7.9 A. Research and Evaluations


Independent Sexual Violence Advisors: a process evaluation

Robinson, A. for the Home Office (2009)

The aim of the evaluation was to assess how Independent Sexual Violence Advisor (ISVA) services have been implemented in two distinct settings: Sexual Assault Referral Centres (SARCs);1 and voluntary sector organisations2 and the perceived impact they had with regard to providing specialist support to victims of sexual violence.

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The Crisis in Rape Crisis

Women’s Resource Centre and Rape Crisis (2008)

Highlights the crisis in funding facing rape crisis centres as well as presenting the findings of service user evaluations and research respondents on how such services are improving the lives of rape survivors.

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National Service Guidelines for Developing Sexual Assault Referral Centres

Department of Health Children and Mental Health Division and Home Office Violent Crime Unit (2005)

These guidelines highlight the Sexual Assault Referral Centre (SARC) as a model of good practice in the provision of immediate aftercare to victims of serious sexual violence. They have been produced jointly by the Home Office and Department of Health because they are relevant to the police and health services in equal measure. Partnership working between these agencies, and with the voluntary sector, is crucial in the provision of services to victims of sexual violence, and, in particular, to the success of SARCs.

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Sexual Assault Referral Centres: developing good practice and maximising potentials

Lovett, J. et al. (2004)

This report presents findings from the evaluation of a number of projects, which were funded to support victims in the aftermath of rape. It focuses on the contribution of Sexual Assault Referral Centres (SARCs), and provides a valuable insight into the type of services that are needed to support victims in the aftermath of a traumatic crime such as rape.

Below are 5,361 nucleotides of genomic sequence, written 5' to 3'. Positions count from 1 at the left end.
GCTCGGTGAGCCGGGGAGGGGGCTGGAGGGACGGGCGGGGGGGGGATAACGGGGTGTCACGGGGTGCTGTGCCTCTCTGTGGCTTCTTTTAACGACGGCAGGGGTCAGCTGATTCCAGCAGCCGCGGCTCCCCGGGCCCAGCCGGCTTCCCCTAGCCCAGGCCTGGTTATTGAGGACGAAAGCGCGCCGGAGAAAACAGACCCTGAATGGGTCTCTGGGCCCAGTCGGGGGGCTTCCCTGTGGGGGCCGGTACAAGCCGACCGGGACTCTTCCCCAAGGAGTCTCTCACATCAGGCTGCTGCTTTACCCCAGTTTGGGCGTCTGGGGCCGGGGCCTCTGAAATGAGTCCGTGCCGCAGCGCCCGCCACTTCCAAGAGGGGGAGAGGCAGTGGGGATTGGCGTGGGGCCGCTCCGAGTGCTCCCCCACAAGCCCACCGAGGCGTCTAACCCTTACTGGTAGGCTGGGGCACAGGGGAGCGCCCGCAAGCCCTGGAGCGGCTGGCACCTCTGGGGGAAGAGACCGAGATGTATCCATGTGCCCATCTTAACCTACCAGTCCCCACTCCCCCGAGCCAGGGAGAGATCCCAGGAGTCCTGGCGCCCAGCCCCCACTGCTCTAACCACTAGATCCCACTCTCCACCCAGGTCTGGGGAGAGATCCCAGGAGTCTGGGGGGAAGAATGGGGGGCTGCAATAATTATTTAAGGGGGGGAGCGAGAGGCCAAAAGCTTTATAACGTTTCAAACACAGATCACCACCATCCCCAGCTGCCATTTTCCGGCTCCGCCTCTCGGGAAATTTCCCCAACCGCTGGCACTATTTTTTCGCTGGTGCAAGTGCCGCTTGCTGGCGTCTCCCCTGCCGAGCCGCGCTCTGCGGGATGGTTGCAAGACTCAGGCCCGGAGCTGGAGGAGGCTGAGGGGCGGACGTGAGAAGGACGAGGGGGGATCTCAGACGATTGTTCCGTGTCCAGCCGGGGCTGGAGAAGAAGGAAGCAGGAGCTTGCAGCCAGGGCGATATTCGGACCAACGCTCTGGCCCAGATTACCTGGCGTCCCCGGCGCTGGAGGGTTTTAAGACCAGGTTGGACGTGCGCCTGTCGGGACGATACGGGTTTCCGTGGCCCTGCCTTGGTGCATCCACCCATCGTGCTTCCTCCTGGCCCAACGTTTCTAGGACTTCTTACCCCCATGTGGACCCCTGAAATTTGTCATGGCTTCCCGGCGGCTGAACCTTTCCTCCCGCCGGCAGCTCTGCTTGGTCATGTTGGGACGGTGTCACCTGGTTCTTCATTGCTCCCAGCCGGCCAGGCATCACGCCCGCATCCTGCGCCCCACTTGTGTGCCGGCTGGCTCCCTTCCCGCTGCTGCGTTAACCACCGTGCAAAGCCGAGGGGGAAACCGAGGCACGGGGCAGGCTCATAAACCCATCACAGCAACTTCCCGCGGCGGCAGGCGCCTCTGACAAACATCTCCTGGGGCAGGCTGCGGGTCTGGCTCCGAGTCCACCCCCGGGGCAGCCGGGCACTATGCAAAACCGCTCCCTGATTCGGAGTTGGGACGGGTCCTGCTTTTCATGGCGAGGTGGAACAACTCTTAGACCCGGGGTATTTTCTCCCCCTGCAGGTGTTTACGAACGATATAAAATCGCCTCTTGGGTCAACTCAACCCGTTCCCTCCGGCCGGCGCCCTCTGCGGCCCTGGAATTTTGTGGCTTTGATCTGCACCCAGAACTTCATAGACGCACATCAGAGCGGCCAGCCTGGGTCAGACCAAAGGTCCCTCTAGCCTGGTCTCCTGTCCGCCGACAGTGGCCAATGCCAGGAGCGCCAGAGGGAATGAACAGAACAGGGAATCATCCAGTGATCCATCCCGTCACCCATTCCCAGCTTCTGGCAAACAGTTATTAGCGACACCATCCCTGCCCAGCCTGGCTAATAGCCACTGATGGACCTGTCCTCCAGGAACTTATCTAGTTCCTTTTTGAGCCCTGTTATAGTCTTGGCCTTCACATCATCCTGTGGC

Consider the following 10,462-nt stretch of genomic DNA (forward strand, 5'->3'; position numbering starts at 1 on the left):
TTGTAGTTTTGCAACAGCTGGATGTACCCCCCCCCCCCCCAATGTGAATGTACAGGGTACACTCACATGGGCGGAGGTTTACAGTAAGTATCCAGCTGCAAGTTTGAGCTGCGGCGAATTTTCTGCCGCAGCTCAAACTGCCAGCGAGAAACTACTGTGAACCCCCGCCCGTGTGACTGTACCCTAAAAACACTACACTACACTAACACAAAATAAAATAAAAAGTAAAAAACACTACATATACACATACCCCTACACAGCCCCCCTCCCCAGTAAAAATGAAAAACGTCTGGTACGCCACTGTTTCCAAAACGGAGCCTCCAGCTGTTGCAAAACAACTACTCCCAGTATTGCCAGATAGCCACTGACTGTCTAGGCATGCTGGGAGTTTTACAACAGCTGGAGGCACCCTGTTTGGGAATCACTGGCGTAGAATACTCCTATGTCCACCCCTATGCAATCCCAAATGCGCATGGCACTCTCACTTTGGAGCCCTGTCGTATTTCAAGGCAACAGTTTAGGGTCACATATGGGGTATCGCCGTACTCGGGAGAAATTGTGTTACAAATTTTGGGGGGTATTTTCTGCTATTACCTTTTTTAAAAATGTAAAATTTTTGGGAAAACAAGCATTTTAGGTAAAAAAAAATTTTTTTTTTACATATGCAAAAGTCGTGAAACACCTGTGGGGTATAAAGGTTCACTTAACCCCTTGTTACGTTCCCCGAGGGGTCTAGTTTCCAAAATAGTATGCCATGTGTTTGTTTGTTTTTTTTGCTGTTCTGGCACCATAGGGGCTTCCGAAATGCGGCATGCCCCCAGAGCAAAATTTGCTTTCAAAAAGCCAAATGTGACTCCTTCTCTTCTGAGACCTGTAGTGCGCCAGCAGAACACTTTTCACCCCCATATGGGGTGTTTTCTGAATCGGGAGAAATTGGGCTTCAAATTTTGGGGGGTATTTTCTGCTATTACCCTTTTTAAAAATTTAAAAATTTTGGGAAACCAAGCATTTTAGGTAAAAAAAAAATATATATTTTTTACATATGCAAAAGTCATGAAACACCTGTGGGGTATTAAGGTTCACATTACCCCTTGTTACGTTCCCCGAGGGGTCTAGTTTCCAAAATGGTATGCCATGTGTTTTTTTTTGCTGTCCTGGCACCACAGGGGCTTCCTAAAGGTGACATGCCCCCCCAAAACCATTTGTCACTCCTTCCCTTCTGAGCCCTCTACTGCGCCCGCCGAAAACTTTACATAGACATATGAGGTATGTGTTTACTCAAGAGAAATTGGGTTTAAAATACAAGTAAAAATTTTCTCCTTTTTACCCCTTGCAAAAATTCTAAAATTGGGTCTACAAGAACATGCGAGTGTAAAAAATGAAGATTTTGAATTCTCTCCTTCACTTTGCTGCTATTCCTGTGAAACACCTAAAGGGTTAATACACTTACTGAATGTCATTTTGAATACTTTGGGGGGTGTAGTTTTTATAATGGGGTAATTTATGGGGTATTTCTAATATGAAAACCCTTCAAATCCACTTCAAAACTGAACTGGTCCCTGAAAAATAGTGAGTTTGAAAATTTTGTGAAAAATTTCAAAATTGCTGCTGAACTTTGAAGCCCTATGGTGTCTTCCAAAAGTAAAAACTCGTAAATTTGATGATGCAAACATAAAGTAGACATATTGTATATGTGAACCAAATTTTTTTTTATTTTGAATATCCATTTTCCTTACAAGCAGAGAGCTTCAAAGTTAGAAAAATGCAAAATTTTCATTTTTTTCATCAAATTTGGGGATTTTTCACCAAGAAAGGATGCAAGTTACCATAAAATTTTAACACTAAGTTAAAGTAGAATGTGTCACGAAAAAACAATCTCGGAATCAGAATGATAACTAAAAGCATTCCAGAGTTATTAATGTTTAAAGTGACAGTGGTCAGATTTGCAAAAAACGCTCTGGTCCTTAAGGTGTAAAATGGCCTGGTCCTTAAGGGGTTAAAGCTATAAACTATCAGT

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Rape Law Reform in England and Wales

Westmarland, N. (2004)

Produced as part of the School for Policy Studies Working Paper Series, this paper provides details of the overhaul in sexual offences legislation in the UK.

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What works in avoiding rape/sexual assault: evidence from research and evaluation and implications for prevention campaigns and situational safety advice

Silva, C., et al (2003)

This is a briefing document for Operation Sapphire IAG and the Metropolitan Police Service.  This document offers access to research and ideas which challenge the perception that resistance is a dangerous strategy, explores studies on self-defence and offers guidelines for safety advice and prevention campaigns which may avoid some of the traps that previous police interventions have fallen into, especially where the information only targets women as potential victims, and relies entirely on suggesting that they curtail normal activities.

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A 10-Year Update of "Review and Critique of Empirical Studies of Rape Avoidance"

Ullman, S, E. (2007) [abstract]

This US review of empirical studies of rape avoidance is updated to illuminate what has been learned in the past 10 years and what is needed to continue to promote this important form of secondary prevention. Following a brief historical review, empirical studies of resistance strategies to sexual assaults since 1997 are reviewed.

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